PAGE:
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Rise of the machines (in pensions administration…)
9 October 2020

Rise of the machines (in pensions administration…)

The events of 2020 have shone a (sometimes unfavourable) light on existing scheme administration arrangements and many trustees will be considering their future options in a climate of market uncertainty and increased scrutiny from the Pensions Regulator.

Those trustees coming to market for the first time in a while may be surprised by the range of technology options touted by both traditional and start-up players. Most administrators now rely on one or more digital platforms as a core component of their offering. While these are commonly developed in-house, some are licensed from a specialist developer: both can offer significant benefits for schemes looking to drive member value.

If you are looking at these new approaches, it’s important to know that standard administration contracts need to be amended for technology-led administration services. These are no longer pure ‘business process’ services, but rather now more akin to procuring cloud-based ‘as a service’ offerings.

What’s useful to think about in relation to these innovative new approaches?

  • Platform selection. Trustees must consider both (a) the functionality on offer (what are administrator personnel and members able to achieve on the platform? Does the platform work alongside existing systems like payroll?), and (b) the roadmap for future development (is there a commitment to ongoing regulatory compliance? Will the administrator absorb the costs or spread them out across its customer base?).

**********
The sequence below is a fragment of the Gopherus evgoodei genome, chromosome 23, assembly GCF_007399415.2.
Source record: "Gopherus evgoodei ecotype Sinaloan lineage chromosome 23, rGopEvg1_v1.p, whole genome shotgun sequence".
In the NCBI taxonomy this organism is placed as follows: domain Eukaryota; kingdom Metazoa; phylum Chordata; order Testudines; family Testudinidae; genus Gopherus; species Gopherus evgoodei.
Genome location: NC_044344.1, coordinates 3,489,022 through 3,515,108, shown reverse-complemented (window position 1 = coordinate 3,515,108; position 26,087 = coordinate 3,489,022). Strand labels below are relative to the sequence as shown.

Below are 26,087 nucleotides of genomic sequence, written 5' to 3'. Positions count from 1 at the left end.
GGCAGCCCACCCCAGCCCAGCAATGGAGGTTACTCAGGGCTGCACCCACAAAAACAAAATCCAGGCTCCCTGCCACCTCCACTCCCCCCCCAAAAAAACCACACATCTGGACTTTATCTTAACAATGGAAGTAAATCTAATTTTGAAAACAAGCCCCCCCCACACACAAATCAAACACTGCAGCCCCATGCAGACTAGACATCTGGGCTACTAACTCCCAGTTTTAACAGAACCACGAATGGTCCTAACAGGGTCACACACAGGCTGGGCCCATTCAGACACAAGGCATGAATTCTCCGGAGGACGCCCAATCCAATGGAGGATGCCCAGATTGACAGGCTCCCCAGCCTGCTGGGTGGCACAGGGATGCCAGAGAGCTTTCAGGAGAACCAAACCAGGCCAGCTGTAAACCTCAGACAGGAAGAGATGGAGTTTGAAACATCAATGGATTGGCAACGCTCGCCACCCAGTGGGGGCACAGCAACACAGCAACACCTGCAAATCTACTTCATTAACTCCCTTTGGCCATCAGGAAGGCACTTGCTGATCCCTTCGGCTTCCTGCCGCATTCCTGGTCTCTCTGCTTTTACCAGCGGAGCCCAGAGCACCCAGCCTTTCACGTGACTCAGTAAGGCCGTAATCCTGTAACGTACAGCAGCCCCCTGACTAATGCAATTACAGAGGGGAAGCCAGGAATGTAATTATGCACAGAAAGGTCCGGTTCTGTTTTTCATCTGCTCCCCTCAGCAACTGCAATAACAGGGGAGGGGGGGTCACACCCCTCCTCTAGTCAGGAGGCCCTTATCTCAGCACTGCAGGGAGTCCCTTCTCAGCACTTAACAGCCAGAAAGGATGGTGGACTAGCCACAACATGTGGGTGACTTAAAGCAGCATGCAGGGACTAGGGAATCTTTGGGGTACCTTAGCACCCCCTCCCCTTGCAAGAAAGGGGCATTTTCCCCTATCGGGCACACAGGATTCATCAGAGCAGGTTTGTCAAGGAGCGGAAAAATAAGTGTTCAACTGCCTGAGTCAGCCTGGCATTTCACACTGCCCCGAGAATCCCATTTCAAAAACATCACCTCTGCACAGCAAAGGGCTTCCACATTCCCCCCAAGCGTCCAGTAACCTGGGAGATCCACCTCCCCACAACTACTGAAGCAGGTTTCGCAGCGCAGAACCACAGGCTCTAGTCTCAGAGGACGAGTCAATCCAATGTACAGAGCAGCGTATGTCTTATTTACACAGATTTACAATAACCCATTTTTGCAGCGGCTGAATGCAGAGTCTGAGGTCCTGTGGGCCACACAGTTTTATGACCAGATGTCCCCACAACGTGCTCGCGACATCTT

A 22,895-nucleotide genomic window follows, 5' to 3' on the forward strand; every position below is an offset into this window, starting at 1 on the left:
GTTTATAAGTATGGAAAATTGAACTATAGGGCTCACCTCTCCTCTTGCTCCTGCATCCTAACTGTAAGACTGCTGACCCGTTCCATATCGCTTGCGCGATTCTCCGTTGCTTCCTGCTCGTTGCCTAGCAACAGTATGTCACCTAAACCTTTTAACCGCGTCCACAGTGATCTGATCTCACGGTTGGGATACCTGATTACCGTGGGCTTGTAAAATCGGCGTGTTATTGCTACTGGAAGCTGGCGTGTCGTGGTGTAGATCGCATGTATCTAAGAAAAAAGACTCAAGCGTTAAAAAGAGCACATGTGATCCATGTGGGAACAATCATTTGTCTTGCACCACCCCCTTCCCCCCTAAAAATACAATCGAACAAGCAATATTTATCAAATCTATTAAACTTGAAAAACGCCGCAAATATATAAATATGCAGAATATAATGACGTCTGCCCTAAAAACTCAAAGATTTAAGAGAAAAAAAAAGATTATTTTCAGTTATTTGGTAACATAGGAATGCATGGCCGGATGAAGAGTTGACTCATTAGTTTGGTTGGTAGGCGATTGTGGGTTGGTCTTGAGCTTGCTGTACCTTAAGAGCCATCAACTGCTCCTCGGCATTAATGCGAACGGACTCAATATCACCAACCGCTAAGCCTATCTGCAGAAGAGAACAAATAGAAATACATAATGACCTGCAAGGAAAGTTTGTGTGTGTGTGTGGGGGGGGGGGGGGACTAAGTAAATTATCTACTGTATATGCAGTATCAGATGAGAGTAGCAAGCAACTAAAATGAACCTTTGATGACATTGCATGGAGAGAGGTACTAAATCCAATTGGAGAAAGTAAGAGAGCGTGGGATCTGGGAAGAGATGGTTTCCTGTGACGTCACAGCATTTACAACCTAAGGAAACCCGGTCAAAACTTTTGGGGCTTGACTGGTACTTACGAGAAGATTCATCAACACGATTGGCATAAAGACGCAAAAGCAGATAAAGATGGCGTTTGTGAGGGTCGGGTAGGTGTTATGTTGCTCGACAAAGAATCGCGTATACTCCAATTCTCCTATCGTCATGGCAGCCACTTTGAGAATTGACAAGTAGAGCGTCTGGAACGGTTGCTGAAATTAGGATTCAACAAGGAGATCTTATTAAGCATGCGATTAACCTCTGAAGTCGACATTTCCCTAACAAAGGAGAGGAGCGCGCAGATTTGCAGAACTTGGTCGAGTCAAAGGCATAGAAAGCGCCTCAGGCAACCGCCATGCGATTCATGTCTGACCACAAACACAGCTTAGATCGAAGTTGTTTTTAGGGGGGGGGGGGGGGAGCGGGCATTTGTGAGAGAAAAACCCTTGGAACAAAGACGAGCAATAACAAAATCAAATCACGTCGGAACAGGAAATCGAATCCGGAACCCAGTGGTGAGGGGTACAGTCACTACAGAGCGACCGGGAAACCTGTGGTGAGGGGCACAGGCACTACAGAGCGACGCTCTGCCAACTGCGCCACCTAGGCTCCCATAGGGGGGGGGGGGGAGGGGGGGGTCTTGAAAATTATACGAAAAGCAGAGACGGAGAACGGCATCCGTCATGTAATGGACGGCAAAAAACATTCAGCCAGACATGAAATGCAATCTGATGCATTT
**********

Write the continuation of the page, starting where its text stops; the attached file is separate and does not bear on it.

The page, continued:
• Data and security. While established providers usually understand trustees’ regulatory and data protection obligations, they generally take a robust approach to liability for data loss and cyber security incidents, and the adoption of trustee or employer policies and procedures. This makes it more important than ever to understand the provider’s approach to data location (storage and remote support), use of subcontractors, and adherence to key security and data breach standards.
  • Data cleansing. Will the administrator take responsibility for conducting data cleansing or mapping? This is a particularly important consideration for Defined Contribution (DC) schemes that are thinking about moving to a DC Master Trust.
  • Responsibility for errors and omissions. Will the administrator accept liability for unavailability or defects in the underlying technology platform?
  • Continued access to the platform. Finally, will the administrator have continued access to the platform in the event of insolvency or breach by the platform provider? Similarly, what is the position on exit? Can a replacement provider take over the relevant platform licence?

As the market continues to evolve, the key message is that trustees should plan ahead. Whether negotiating with an incumbent or new provider, ensuring the right negotiation team is in place and maintaining some competitive tension in the process can be critical to ensuring the best outcome for members and the scheme.

Notes/Sources

This article was featured in Pensions Aspects magazine October edition

back to Pensions Aspects Magazine

Last update: 27 January 2021

Simone Lightman
Simone Lightman
Eversheds Sutherland
Partner
Jeremy Goodwin
Jeremy Goodwin
Eversheds Sutherland
Partner

Experienced Pension Administrator

Salary: £38000 pa

Location: Central London (some partial home working may continue)

Pensions Administrator (DC and DB)

Salary: £35000 pa

Location: West Midlands

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